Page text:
Time and Dose-Dependent Effects of Dietary Cyclopropenoid Fatty Acids on the Mixed-Function Oxidase System of Rainbow Trout

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Aquatic Toxicology







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Rainbow trout (Salmo gairdneri) were fed diets containing various levels of cyclopropenoid fatty acids (CPFA's) and sampled at several time intervals to measure the effects on the mixed function oxidase (MFO) system. Feeding rainbow trout a diet containing 300 ppm CPFA's for 1 wk was sufficient to cause measurable changes in hepatic cytochrome P-450 content, microsomal protein content, NADPH—cytochrome creductase activity, and aryl hydrocarbon hydroxylase activity. After 3 wk, diets containing 50, 150 or 300 ppm CPFA's caused variable effects on mixed function oxidase (MFO) enzyme activities; however, diets containing 450 and 600 ppm CPFA's suppressed NADPH—cytochrome c reductase, ethoxycoumarin-O-deethylase, aryl hydrocarbon hydroxylase, p-nitroanisole-O-demethylase, epoxide hydrase, and glutathione transferase activities and decreased cytochrome P-450 and microsomal protein content compared to controls. The suppressive effects of dietary CPFA's on the trout MFO system is consistent with the decreased ability of liver from trout fed CPFA's to biotransform aflatoxin B1 (AFB1) to less active derivatives. The S20 liver fraction from trout fed diets containing CPFA's however, did not enhance the mutagenic activity of AFB1 using Salmonella typhinurium TA 98. The results indicate that dietary CPFA's in trout do not induce the cytochrome P-450 dependent microsomal MFO system which converts AFB1 to the active 2,3-oxide. The mechanism by which dietary CPFA's act as synergists with AFB1 seems to be through the post-initiation promotion of AFB1 formed lesions rather than through alteration of the MFO system or AFB1 metabolism.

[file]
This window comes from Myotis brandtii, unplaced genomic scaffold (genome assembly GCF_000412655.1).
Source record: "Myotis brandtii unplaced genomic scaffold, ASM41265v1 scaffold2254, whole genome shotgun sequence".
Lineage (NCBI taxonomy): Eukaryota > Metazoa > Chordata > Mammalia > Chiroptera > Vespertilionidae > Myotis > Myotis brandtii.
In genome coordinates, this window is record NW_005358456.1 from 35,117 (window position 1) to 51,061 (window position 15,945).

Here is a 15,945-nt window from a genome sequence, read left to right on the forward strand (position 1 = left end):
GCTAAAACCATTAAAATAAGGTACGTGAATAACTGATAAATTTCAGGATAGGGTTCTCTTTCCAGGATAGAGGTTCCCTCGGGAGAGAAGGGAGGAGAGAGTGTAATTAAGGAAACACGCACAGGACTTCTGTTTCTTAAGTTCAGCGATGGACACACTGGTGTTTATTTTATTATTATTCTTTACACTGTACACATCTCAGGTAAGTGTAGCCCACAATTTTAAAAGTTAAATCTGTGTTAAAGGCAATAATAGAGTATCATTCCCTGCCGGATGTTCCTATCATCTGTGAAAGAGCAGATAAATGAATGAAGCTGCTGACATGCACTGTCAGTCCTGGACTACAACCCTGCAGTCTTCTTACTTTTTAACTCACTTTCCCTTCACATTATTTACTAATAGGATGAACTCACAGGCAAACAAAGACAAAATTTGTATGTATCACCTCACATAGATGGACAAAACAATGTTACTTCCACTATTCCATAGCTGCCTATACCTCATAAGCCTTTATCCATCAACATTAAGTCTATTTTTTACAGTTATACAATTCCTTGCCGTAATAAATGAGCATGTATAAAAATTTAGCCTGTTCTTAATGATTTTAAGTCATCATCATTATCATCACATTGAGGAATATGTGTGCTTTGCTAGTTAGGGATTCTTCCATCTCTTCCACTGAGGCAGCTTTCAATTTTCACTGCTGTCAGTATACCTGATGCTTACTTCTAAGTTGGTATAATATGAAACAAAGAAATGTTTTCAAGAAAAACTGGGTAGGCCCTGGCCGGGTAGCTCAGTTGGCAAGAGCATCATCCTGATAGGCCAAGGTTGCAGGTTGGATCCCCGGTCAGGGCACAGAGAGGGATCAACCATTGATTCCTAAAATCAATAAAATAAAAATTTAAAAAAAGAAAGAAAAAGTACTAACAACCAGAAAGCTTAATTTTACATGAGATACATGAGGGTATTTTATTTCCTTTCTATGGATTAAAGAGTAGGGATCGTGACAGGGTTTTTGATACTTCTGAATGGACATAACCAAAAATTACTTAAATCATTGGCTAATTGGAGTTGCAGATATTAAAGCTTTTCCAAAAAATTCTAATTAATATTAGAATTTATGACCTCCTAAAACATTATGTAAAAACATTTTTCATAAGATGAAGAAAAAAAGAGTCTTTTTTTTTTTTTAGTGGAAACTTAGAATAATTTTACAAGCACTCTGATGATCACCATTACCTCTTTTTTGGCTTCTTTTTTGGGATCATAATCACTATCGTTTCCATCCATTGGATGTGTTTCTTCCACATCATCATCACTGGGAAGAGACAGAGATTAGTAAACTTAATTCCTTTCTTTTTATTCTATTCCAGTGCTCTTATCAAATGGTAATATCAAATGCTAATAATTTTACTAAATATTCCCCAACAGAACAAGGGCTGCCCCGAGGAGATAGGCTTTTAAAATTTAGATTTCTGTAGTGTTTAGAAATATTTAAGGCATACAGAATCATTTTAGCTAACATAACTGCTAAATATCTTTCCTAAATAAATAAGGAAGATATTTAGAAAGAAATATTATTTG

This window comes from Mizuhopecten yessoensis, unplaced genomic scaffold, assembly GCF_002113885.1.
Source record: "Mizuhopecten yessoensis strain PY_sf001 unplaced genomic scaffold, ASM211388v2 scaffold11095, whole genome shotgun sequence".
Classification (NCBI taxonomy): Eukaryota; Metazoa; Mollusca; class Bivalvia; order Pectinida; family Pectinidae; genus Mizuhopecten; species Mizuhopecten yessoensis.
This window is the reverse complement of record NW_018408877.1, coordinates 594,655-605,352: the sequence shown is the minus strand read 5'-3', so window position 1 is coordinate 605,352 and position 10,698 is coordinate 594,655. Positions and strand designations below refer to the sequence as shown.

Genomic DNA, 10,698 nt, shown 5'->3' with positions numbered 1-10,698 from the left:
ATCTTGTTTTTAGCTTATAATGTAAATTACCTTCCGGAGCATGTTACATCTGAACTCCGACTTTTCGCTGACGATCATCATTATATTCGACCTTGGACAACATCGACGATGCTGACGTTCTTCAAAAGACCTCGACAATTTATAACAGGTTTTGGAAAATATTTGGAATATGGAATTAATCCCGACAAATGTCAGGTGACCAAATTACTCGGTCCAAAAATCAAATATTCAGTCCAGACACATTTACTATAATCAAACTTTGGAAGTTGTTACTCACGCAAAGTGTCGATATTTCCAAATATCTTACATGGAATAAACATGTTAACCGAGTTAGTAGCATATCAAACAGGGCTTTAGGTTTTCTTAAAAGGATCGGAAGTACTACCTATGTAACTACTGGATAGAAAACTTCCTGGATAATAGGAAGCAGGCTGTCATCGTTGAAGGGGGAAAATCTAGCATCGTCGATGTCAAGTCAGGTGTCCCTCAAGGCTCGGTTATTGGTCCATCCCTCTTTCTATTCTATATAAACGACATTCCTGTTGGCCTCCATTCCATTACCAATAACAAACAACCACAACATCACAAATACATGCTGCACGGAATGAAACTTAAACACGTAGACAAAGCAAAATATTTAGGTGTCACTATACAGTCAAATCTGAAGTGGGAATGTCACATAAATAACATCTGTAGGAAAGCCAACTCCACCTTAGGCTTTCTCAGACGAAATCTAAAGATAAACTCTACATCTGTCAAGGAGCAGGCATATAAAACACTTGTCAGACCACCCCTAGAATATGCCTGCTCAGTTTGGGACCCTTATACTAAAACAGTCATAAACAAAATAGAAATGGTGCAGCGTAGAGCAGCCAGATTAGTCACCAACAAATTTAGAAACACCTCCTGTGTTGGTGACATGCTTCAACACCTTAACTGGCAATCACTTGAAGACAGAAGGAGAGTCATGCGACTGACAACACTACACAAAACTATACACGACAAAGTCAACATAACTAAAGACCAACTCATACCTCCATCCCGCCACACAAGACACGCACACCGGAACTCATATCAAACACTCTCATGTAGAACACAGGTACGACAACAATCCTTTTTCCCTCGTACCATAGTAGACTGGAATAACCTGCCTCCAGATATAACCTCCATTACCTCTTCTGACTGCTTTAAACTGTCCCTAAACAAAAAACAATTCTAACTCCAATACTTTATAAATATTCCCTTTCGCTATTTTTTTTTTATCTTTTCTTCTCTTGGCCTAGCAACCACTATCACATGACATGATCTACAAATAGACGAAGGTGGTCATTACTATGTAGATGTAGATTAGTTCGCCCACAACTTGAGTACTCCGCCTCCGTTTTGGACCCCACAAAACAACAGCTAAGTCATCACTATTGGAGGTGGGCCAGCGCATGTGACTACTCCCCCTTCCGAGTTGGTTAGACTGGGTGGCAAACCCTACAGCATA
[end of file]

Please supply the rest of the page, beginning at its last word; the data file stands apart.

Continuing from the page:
Originally published by Elsevier. Publisher's PDF available through remote link.